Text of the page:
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AB-1202 Occupational safety and health standards: hazardous drugs. (2013-2014)



Current Version: 10/09/13 - Chaptered        


AB1202:v95#DOCUMENT

Assembly Bill No. 1202
CHAPTER 678

An act to add Section 144.8 to the Labor Code, relating to occupational safety and health standards.

[ Approved by Governor  October 09, 2013. Filed with Secretary of State  October 09, 2013. ]

LEGISLATIVE COUNSEL'S DIGEST


AB 1202, Skinner. Occupational safety and health standards: hazardous drugs.
Under existing law, the Occupational Safety and Health Standards Board within the Department of Industrial Relations promulgates occupational safety and health standards for the state, including standards dealing with toxic materials and harmful physical agents. Violations of these standards and regulations is a crime.
This bill would require the board to adopt a standard for the handling of antineoplastic drugs, as defined, in health care facilities regardless of the setting. The bill would require the standard to be consistent with and not exceed specific recommendations adopted by the National Institute for Occupational Safety and Health for preventing occupational exposures to those drugs in health care settings. By creating a new crime, this bill would impose a state-mandated local program.
The California Constitution requires the state to reimburse local agencies and school districts for certain costs mandated by the state. Statutory provisions establish procedures for making that reimbursement.
This bill would provide that no reimbursement is required by this act for a specified reason.
Vote: MAJORITY   Appropriation: NO   Fiscal Committee: YES   Local Program: YES  

The people of the State of California do enact as follows:


SECTION 1.

 The Legislature finds and declares the following:
(a) Health care personnel who work with or near hazardous drugs in health care settings may be exposed to these agents in the air, on work surfaces, clothing, and medical equipment, or through patient contact.
(b)  According to the National Institute for Occupational Safety and Health (NIOSH), early concerns about occupational exposure to antineoplastic drugs first appeared in the 1970s. Antineoplastic drugs may cause skin rashes, infertility, miscarriages, and birth defects, and have been linked to a wide variety of cancers.
(c) In 2004, the NIOSH published an alert on preventing occupational exposures to antineoplastic drugs in health care settings, and updated that alert in 2010. In this alert, the NIOSH “presents a standard precautions or universal precautions approach to handling hazardous drugs safely: that is, NIOSH recommends that all hazardous drugs be handled as outlined in this Alert.”
(d) It is the intent of the Legislature to require the Occupational Safety and Health Standards Board to adopt standards consistent with the NIOSH alert regardless of the setting in order to protect health care personnel from hazardous exposure to these drugs.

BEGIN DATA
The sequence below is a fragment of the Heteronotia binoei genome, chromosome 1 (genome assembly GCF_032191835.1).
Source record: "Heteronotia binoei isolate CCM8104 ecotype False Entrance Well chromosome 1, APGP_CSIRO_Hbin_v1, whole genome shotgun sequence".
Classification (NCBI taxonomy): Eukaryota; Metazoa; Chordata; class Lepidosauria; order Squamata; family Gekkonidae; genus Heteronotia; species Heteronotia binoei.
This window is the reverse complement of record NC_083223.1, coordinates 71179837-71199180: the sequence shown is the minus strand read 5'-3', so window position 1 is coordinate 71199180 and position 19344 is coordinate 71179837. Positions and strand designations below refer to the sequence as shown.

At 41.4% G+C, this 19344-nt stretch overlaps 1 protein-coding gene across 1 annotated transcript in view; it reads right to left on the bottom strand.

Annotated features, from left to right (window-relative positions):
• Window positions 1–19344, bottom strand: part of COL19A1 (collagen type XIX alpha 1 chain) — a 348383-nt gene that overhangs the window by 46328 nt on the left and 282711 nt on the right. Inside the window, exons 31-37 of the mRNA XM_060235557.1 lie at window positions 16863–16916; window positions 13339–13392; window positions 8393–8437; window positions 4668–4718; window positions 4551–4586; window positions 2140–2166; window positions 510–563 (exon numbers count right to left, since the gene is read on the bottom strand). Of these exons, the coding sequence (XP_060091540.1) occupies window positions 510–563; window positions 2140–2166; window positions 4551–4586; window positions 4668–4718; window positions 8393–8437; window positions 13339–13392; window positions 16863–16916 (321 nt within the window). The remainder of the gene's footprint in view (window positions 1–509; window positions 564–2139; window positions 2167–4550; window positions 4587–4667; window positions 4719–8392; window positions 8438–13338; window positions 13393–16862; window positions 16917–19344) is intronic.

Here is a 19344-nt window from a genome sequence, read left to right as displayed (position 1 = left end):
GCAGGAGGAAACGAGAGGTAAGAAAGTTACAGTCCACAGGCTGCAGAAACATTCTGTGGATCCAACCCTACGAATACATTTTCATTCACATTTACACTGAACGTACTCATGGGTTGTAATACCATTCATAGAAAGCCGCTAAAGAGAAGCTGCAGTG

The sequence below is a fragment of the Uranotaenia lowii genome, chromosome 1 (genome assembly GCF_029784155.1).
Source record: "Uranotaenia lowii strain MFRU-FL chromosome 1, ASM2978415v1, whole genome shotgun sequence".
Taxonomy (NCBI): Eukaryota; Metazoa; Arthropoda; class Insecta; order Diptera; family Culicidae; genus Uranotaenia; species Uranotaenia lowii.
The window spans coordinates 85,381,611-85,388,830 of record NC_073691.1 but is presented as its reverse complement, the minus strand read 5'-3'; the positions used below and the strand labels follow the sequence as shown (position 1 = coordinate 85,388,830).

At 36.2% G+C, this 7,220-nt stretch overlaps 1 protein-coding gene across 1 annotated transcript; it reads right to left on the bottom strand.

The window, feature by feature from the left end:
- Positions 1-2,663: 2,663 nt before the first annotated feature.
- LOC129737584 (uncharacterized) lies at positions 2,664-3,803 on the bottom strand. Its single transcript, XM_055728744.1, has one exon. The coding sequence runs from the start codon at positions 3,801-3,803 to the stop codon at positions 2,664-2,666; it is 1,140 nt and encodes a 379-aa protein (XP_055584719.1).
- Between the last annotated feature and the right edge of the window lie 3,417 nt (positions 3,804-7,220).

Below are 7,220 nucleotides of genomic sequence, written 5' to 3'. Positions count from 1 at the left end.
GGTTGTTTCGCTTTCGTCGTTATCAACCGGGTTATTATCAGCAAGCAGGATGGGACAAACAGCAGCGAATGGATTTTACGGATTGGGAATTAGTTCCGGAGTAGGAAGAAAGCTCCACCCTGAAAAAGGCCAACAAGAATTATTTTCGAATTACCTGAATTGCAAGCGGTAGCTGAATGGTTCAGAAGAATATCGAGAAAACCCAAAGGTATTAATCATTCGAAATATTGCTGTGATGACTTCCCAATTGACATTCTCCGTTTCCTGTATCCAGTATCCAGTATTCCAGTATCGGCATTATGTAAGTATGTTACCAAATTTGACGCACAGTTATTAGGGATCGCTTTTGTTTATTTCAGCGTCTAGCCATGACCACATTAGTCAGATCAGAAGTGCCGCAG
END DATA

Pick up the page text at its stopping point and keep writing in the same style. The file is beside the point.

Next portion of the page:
SEC. 2.

 Section 144.8 is added to the Labor Code, to read:

144.8.
 (a) As used in this section the following definitions shall apply:
(1) “Antineoplastic drug” means a chemotherapeutic agent that controls or kills cancer cells.
(2) “NIOSH” means the National Institute for Occupational Safety and Health.
(b) The board shall adopt an occupational safety and health standard for the handling of antineoplastic drugs in health care facilities regardless of the setting. In developing the standard, the board shall consider input from hospitals, practicing physicians from impacted specialties, including oncology, organizations representing health care personnel, including registered nurses and pharmacists, and other stakeholders, and shall determine a reasonable time for facilities to implement new requirements imposed by the adopted standard. The standard, to the extent feasible, shall be consistent with and not exceed recommendations in the NIOSH 2004 alert entitled “Preventing Occupational Exposures to Antineoplastic and Other Hazardous Drugs in Health Care Settings,” as updated in 2010. The standard may incorporate applicable updates and changes to NIOSH guidelines.

SEC. 3.

 No reimbursement is required by this act pursuant to Section 6 of Article XIII B of the California Constitution because the only costs that may be incurred by a local agency or school district will be incurred because this act creates a new crime or infraction, eliminates a crime or infraction, or changes the penalty for a crime or infraction, within the meaning of Section 17556 of the Government Code, or changes the definition of a crime within the meaning of Section 6 of Article XIII B of the California Constitution.